DENVER -- When someone has a stroke, time is of the essence. Now a specialized ambulance can respond with everything needed to diagnose, and treat a stroke on site, right in your driveway.
Just a few cities across the country have these units. UCHealth has one Mobile Stroke Treatment Unit that splits time between the hospital in Aurora and one in Colorado Springs.
It has CT scanner to check the brain, clot busing drugs, and a communication system that allows doctors to virtually see the patient. Plus there are four crew members including a CT technologist and a nurse who specializes in stroke.
Linda Richardson saw the mobile stroke unit and the crew in action when her mother had a stroke. “I tried to wake her up to say goodbye, and I noticed that she wasn`t able to sit up, and she kept rolling around and mumbling, and so when I saw that she wasn`t able to talk, I thought maybe it was a stroke,” Richardson said.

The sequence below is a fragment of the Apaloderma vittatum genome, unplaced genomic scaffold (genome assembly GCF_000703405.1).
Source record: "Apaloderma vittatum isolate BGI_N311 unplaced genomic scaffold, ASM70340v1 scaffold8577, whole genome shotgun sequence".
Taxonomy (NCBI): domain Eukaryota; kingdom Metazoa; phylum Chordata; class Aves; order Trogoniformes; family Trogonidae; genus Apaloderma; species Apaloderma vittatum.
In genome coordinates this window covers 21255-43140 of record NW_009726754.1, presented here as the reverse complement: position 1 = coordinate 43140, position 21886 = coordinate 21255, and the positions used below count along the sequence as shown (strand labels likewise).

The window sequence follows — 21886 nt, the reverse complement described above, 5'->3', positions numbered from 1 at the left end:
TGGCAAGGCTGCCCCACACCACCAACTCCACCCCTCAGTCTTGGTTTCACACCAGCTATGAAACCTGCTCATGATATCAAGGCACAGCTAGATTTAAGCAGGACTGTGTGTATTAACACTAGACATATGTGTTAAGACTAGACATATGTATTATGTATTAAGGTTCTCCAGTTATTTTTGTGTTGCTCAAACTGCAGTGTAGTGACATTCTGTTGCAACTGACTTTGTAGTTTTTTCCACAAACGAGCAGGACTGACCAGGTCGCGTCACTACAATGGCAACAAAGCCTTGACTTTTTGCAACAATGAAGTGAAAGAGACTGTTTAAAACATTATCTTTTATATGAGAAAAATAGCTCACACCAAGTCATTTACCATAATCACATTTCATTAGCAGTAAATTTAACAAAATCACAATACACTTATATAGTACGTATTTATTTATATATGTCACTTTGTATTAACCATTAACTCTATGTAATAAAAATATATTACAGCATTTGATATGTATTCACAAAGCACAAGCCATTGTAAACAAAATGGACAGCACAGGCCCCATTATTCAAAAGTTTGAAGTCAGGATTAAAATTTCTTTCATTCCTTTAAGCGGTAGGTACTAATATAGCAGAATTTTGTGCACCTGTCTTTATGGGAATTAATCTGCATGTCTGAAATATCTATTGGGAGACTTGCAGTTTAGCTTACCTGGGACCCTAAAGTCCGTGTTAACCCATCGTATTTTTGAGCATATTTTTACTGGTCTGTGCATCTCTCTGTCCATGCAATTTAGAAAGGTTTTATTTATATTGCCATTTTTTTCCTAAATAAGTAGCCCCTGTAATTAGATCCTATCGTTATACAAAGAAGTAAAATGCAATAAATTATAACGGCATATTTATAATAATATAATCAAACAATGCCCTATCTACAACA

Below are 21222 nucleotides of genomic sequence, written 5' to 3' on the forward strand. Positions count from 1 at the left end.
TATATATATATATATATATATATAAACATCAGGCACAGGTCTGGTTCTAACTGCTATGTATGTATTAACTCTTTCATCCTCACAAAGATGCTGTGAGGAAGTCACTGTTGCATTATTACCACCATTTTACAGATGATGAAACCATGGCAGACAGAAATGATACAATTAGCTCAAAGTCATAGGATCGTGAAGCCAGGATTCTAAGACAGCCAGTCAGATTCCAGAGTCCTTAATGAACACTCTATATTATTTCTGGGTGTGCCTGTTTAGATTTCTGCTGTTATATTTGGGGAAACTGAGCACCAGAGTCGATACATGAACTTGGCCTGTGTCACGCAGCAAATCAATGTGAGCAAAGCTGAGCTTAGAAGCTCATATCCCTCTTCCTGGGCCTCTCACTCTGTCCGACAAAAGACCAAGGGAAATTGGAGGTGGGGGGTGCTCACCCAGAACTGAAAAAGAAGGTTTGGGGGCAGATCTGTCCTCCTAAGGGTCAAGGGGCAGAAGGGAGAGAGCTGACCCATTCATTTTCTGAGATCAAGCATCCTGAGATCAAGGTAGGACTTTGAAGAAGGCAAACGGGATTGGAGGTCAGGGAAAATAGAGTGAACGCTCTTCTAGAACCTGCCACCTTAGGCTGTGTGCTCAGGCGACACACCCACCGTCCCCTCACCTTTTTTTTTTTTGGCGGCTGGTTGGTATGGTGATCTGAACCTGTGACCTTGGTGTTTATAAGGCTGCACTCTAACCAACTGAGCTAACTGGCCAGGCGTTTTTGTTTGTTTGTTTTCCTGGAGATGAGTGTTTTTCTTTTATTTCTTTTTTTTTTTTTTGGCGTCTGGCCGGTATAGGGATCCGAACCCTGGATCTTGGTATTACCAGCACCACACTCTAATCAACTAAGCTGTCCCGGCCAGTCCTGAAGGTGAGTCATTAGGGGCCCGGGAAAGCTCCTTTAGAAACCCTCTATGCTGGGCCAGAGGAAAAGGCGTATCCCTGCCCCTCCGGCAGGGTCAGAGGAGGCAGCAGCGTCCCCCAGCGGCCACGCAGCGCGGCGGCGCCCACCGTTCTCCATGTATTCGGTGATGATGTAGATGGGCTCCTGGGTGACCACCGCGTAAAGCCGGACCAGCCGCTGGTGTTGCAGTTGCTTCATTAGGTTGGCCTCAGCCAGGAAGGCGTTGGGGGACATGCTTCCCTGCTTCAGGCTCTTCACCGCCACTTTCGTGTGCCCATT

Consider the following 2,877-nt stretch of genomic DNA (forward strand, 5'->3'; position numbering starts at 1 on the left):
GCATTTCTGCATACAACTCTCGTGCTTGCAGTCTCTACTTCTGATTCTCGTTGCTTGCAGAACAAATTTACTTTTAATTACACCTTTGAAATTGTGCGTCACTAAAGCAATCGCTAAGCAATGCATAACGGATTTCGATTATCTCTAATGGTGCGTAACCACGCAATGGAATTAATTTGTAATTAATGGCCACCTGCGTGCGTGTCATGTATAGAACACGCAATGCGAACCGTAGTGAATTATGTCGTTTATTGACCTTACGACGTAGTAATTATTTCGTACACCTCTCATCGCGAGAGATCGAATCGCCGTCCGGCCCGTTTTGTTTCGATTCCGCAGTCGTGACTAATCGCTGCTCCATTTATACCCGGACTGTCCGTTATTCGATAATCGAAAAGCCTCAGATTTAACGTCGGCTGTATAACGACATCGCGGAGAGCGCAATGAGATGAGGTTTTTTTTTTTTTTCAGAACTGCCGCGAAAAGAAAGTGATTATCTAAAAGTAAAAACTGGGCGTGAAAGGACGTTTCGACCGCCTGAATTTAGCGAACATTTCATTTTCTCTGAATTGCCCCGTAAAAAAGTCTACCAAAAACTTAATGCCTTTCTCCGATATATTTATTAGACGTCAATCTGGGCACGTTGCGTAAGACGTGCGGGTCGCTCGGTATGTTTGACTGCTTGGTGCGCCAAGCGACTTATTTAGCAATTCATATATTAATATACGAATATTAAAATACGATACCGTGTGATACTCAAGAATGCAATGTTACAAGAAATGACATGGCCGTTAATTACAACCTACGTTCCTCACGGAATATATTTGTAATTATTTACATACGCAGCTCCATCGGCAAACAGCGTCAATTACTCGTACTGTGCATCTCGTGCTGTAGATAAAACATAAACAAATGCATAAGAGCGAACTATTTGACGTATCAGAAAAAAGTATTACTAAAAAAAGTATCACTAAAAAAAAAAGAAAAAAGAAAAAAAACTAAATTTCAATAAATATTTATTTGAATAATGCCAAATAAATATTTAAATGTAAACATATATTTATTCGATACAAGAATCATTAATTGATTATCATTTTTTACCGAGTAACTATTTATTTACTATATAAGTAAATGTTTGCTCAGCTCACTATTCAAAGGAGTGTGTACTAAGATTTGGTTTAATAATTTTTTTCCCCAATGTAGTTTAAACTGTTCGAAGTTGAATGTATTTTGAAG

She called 911 and the mobile stroke unit responded. “It just seemed like there was a hospital right on my street,” she said. Linda’s mother got the medication on site, cutting time.
“Treating people with an acute stroke, time is of the essence,” said Dr. William Jones, medical director of the stroke program at University of Colorado Hospital. He says a few minutes can make all the difference. “We are significantly impacting patients recovery and outcome from their stroke,” Dr. Jones said.
The UCHealth Mobile Stroke Treatment Unit is the third in the country, and the fifth in the world to operate. It’s involved in a national study to check outcomes and cost effectiveness.
Linda is grateful her mother could benefit. “It’s pretty amazing she said.”
Doctors hope everyone will know the signs of stroke. Those include facial weakness or droopiness, arm weakness and speech problems.
If you think someone is having a stroke, call 911 immediately.